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EditorialIndia earns a star with KudanKulam N-Power Plant

India earns a star with KudanKulam N-Power Plant


Despite resistance by the foreign funded NGOs, the completion of first unit of the Russian Built KudanKulam Nuclear Plant was dedicated to on Wednesday which brought with it satisfaction and strength.

Pertinently, the power plant in question, not a part of the Indo-US civil nuclear deal, has been a center of furious debates and gained opposition from the ones against the idea of nuclear power along with the pretending section.

Prime Minister Narendra Modi, Russian President Vladimir Putin and Tamil Nadu Chief Minister J. Jayalalithaa video conferenced the whole gig together.

The KudanKulam Nuclear Plant which is being viewed as a symbol of durable Indo-Russian affinity has the 1000 MW plant has the capacity to supply power at an affordable  rate of Rs. 4 per unit. “Five more 1000MW units have been planned at Kundankulam with Russia”, said Prime Minister Narendra Modi.

The first unit had attained criticality in July 2013 but commercial production started only early this year. The project was first conceived in collaboration with the erstwhile Soviet Union way back in 1988. Soon the second unit at Kudankulam is likely to attain criticality. Jayalalithaa has been pressing for an early commercial production in order to meet the growing power demand of the State. Given the relatively clean nature of nuclear power, India is set to go in a big way for augmenting its nuclear power capacity through more such plants. Over-dependence on thermal power at present has raised genuine environmental concerns. Upon his becoming prime minister, Modi had raised the target for solar power manifold.

However, the needs of an expanding are unlikely to be met fully from solar power alone. Hence the renewed stress on increasing the share of nuclear component in the total power mix of the country. At present more than three fourths of the existing capacity is coal-based. This needs to be corrected. Advanced economies rely essentially on nuclear power, though in recent years there has been a setback to nuclear power following a couple of accidents, first in Russia and later in Japan. Some of those opposing the Kudankulam plant were ideologically opposed to nuclear power, while others were motivated by no such concerns and seemed to be fishing in troubled waters.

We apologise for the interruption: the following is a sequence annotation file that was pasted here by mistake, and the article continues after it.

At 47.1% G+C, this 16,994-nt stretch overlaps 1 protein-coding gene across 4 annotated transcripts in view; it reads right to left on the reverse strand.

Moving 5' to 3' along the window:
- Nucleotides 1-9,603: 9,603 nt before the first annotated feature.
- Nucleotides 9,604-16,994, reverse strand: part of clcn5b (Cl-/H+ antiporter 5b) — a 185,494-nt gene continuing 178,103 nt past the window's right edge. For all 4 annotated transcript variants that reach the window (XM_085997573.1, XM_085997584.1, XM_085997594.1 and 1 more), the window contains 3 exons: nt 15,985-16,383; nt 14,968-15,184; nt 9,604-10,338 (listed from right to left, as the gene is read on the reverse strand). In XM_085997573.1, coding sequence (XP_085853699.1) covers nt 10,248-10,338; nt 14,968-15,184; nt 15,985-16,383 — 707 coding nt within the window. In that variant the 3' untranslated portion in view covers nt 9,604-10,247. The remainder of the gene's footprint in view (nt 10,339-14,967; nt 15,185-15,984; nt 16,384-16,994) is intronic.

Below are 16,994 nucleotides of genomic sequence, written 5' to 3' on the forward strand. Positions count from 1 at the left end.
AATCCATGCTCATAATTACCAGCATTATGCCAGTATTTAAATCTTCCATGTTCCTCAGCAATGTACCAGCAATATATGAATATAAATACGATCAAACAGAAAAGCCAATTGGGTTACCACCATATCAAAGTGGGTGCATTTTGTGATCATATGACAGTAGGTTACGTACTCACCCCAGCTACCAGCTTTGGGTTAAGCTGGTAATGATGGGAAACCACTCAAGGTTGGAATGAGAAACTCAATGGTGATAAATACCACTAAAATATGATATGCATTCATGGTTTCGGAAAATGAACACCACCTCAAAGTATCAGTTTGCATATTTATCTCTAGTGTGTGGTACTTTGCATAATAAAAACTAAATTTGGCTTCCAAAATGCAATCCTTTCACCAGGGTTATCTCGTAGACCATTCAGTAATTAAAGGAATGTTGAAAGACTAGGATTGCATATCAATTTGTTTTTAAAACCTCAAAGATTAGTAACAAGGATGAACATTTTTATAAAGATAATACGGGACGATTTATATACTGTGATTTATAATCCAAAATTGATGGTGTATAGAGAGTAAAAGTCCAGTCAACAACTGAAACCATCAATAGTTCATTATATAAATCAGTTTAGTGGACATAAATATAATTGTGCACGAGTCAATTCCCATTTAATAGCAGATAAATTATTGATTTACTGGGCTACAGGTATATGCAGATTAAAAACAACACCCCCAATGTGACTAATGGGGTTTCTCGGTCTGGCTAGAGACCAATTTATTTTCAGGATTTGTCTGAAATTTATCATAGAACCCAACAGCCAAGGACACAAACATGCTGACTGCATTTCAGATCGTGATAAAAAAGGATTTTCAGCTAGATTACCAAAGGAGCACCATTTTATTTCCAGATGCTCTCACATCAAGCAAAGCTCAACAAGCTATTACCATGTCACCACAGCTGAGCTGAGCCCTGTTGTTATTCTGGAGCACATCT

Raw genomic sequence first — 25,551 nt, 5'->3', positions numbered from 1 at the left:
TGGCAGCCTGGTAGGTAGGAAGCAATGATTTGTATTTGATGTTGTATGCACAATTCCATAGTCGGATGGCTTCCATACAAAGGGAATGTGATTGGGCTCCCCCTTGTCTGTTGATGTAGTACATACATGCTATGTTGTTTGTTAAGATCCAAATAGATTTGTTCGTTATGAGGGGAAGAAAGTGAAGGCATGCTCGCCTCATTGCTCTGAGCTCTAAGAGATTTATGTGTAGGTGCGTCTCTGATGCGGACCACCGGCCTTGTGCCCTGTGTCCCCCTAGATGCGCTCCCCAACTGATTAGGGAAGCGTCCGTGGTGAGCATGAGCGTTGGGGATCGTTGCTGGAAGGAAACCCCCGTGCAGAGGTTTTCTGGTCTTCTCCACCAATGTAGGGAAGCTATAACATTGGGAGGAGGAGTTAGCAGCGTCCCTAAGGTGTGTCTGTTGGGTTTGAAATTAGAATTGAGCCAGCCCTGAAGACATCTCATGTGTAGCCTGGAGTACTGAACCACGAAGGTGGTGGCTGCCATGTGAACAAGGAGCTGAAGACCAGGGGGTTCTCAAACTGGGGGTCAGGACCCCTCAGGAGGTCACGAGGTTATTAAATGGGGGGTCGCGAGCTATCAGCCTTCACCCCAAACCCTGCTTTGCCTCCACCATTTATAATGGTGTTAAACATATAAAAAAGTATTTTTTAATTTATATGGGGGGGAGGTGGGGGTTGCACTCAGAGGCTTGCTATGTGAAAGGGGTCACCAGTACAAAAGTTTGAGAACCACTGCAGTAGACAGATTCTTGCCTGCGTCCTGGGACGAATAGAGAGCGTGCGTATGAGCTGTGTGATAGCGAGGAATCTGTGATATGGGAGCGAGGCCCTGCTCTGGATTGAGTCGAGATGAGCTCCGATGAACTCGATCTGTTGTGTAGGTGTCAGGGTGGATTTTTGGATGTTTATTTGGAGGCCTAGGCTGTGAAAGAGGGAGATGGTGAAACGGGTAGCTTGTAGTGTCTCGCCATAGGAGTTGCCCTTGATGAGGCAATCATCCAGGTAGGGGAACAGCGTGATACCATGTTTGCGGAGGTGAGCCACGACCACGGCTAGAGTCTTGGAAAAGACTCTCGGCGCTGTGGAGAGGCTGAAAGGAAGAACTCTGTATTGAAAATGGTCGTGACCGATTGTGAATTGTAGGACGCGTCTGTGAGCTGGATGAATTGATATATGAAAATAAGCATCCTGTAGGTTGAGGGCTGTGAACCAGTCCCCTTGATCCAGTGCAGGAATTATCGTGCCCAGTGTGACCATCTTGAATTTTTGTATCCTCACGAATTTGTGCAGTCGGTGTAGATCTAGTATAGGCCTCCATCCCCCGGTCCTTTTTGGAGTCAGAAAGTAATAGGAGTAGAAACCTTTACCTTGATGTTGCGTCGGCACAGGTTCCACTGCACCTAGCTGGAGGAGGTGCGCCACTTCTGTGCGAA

However, at its current level of nuclear generation, India cannot afford to put a moratorium on nuclear generation. In fact, Russia might be roped in to build 20-odd nuclear plants in select locations throughout the country. Again, the Americans, the French and the Japanese are keen to get a piece of Indian action on power reactors. It is a sad commentary on the UPA Government that after the signing of the Indo-US nuclear deal hardly any follow-up action was taken to pave the way for actual cooperation in expanding India's power generation capacity.

Though Modi has picked up the threads from where these were left behind by the UPA, something more substantive was yet to emerge. In-principle commitment to buy a couple of American reactors was in place, but even preliminary details remained to be settled. On the other hand, hard-pressed Russians, isolated globally by the US-led sanctions, are pushing hard to get India to clear the way for more and more nuclear plants. Besides, Russia offers firm commitment to supply uranium for the plants to be set up by it. Also, it offers cheap credit to fund them.

Another point in favour of plants such as the one at Kundankulam is the relatively economical rate of power. Per unit cost of power at the proposed plants by the French and the US companies is likely to be twice as high. Ideology and economics should be kept separate. If the Russians are ready and willing to fund and install more nuclear plants we should consider it favourably, though care should be taken not to put all our nuclear eggs in a single basket.

The Northlines is an independent source on the Web for news, facts and figures relating to Jammu, Kashmir and Ladakh and its neighbourhood.


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